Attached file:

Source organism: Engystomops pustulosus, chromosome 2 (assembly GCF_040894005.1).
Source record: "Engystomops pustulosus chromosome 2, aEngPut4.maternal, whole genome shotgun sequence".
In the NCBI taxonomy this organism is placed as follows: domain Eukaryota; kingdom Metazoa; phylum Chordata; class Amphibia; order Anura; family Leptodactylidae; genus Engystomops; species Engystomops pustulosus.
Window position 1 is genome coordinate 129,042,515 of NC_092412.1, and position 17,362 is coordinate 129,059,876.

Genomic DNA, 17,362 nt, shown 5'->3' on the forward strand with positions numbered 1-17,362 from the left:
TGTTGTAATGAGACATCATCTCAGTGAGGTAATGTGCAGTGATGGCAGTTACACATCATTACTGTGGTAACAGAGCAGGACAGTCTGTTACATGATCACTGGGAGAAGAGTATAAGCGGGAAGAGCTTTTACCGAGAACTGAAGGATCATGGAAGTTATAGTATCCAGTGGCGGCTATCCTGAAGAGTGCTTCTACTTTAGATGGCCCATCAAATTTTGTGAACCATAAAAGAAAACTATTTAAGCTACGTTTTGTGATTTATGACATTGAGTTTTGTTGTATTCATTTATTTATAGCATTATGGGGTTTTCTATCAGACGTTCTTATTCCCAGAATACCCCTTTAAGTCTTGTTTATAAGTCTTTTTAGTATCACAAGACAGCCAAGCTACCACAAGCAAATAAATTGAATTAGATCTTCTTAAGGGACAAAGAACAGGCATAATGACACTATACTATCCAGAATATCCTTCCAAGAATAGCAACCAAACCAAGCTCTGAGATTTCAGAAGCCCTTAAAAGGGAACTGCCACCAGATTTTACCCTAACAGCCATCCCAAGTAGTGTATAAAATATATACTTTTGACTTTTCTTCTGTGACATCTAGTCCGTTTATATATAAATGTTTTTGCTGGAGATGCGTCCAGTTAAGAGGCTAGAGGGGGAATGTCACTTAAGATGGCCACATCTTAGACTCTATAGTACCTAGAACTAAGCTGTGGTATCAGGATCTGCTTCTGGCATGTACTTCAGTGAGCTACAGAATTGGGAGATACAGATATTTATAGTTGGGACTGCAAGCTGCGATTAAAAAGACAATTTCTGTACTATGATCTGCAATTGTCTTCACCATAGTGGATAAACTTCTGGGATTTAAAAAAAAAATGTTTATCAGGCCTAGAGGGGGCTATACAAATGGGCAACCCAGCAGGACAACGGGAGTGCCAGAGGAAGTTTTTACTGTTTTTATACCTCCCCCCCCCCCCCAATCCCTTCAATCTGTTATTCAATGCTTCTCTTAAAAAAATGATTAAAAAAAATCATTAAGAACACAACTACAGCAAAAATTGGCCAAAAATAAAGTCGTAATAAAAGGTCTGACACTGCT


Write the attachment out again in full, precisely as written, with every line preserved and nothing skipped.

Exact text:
Source organism: Engystomops pustulosus, chromosome 2 (assembly GCF_040894005.1).
Source record: "Engystomops pustulosus chromosome 2, aEngPut4.maternal, whole genome shotgun sequence".
In the NCBI taxonomy this organism is placed as follows: domain Eukaryota; kingdom Metazoa; phylum Chordata; class Amphibia; order Anura; family Leptodactylidae; genus Engystomops; species Engystomops pustulosus.
Window position 1 is genome coordinate 129,042,515 of NC_092412.1, and position 17,362 is coordinate 129,059,876.

Genomic DNA, 17,362 nt, shown 5'->3' on the forward strand with positions numbered 1-17,362 from the left:
TGTTGTAATGAGACATCATCTCAGTGAGGTAATGTGCAGTGATGGCAGTTACACATCATTACTGTGGTAACAGAGCAGGACAGTCTGTTACATGATCACTGGGAGAAGAGTATAAGCGGGAAGAGCTTTTACCGAGAACTGAAGGATCATGGAAGTTATAGTATCCAGTGGCGGCTATCCTGAAGAGTGCTTCTACTTTAGATGGCCCATCAAATTTTGTGAACCATAAAAGAAAACTATTTAAGCTACGTTTTGTGATTTATGACATTGAGTTTTGTTGTATTCATTTATTTATAGCATTATGGGGTTTTCTATCAGACGTTCTTATTCCCAGAATACCCCTTTAAGTCTTGTTTATAAGTCTTTTTAGTATCACAAGACAGCCAAGCTACCACAAGCAAATAAATTGAATTAGATCTTCTTAAGGGACAAAGAACAGGCATAATGACACTATACTATCCAGAATATCCTTCCAAGAATAGCAACCAAACCAAGCTCTGAGATTTCAGAAGCCCTTAAAAGGGAACTGCCACCAGATTTTACCCTAACAGCCATCCCAAGTAGTGTATAAAATATATACTTTTGACTTTTCTTCTGTGACATCTAGTCCGTTTATATATAAATGTTTTTGCTGGAGATGCGTCCAGTTAAGAGGCTAGAGGGGGAATGTCACTTAAGATGGCCACATCTTAGACTCTATAGTACCTAGAACTAAGCTGTGGTATCAGGATCTGCTTCTGGCATGTACTTCAGTGAGCTACAGAATTGGGAGATACAGATATTTATAGTTGGGACTGCAAGCTGCGATTAAAAAGACAATTTCTGTACTATGATCTGCAATTGTCTTCACCATAGTGGATAAACTTCTGGGATTTAAAAAAAAAATGTTTATCAGGCCTAGAGGGGGCTATACAAATGGGCAACCCAGCAGGACAACGGGAGTGCCAGAGGAAGTTTTTACTGTTTTTATACCTCCCCCCCCCCCCCAATCCCTTCAATCTGTTATTCAATGCTTCTCTTAAAAAAATGATTAAAAAAAATCATTAAGAACACAACTACAGCAAAAATTGGCCAAAAATAAAGTCGTAATAAAAGGTCTGACACTGCT